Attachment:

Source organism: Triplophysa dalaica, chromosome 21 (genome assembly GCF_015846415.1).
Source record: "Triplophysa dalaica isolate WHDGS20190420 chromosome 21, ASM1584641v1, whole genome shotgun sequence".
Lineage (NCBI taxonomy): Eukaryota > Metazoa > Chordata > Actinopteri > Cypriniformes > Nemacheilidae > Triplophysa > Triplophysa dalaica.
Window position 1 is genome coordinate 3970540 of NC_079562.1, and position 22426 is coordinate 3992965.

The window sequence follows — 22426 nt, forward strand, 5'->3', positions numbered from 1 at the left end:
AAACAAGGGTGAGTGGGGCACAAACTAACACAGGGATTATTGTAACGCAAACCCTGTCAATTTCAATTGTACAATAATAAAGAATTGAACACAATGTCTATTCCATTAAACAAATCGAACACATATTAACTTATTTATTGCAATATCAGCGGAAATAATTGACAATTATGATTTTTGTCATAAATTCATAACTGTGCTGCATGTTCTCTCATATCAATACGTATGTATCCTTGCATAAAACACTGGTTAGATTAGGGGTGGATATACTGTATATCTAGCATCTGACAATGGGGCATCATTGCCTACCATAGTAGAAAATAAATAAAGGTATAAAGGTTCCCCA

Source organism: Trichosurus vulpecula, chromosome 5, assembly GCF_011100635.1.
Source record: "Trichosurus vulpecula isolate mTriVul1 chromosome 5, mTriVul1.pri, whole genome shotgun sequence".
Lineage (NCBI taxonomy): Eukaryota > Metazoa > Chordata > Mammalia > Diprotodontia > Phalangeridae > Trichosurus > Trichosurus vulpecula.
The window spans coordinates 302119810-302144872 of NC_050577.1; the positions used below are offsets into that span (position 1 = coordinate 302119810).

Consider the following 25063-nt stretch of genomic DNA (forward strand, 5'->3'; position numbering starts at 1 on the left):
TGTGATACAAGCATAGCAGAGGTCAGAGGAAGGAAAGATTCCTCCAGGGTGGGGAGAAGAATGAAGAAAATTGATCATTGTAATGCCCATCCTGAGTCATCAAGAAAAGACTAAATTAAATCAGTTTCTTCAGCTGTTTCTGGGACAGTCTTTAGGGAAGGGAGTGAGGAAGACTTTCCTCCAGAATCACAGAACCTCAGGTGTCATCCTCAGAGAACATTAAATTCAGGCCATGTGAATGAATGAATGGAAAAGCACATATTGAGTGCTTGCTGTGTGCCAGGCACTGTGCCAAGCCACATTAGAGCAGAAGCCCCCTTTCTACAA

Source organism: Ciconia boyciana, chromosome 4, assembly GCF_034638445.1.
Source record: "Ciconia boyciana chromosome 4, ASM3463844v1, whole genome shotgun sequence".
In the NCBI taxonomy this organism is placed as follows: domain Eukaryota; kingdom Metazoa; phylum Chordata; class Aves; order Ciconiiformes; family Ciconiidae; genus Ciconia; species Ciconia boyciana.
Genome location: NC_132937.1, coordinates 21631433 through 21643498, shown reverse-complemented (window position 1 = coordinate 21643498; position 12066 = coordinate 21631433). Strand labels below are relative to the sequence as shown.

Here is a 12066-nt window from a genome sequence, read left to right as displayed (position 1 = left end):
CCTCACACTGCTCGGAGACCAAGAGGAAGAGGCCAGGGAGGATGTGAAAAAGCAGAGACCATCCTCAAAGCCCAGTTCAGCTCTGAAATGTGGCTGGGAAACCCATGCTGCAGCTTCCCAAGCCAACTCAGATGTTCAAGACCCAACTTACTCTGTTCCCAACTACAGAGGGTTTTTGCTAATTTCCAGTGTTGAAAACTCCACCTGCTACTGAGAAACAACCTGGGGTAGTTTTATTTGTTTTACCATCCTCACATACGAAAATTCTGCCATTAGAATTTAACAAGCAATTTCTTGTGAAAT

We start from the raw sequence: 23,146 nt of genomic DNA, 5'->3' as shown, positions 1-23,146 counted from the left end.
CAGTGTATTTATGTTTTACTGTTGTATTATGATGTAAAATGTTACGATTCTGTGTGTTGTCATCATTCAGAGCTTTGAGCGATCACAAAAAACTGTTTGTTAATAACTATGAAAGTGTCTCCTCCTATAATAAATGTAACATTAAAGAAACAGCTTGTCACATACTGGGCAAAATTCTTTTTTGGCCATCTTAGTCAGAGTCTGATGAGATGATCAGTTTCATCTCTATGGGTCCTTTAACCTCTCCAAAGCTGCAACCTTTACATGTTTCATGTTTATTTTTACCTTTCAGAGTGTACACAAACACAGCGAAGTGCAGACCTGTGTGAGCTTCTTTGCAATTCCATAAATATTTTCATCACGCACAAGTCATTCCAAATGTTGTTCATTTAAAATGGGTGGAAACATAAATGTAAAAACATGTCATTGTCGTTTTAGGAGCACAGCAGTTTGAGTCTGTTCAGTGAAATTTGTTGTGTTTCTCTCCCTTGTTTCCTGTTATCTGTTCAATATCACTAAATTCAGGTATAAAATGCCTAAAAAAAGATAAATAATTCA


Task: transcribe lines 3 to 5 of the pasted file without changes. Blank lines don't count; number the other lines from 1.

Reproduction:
Lineage (NCBI taxonomy): Eukaryota > Metazoa > Chordata > Actinopteri > Cypriniformes > Nemacheilidae > Triplophysa > Triplophysa dalaica.
Window position 1 is genome coordinate 3970540 of NC_079562.1, and position 22426 is coordinate 3992965.

The window sequence follows — 22426 nt, forward strand, 5'->3', positions numbered from 1 at the left end: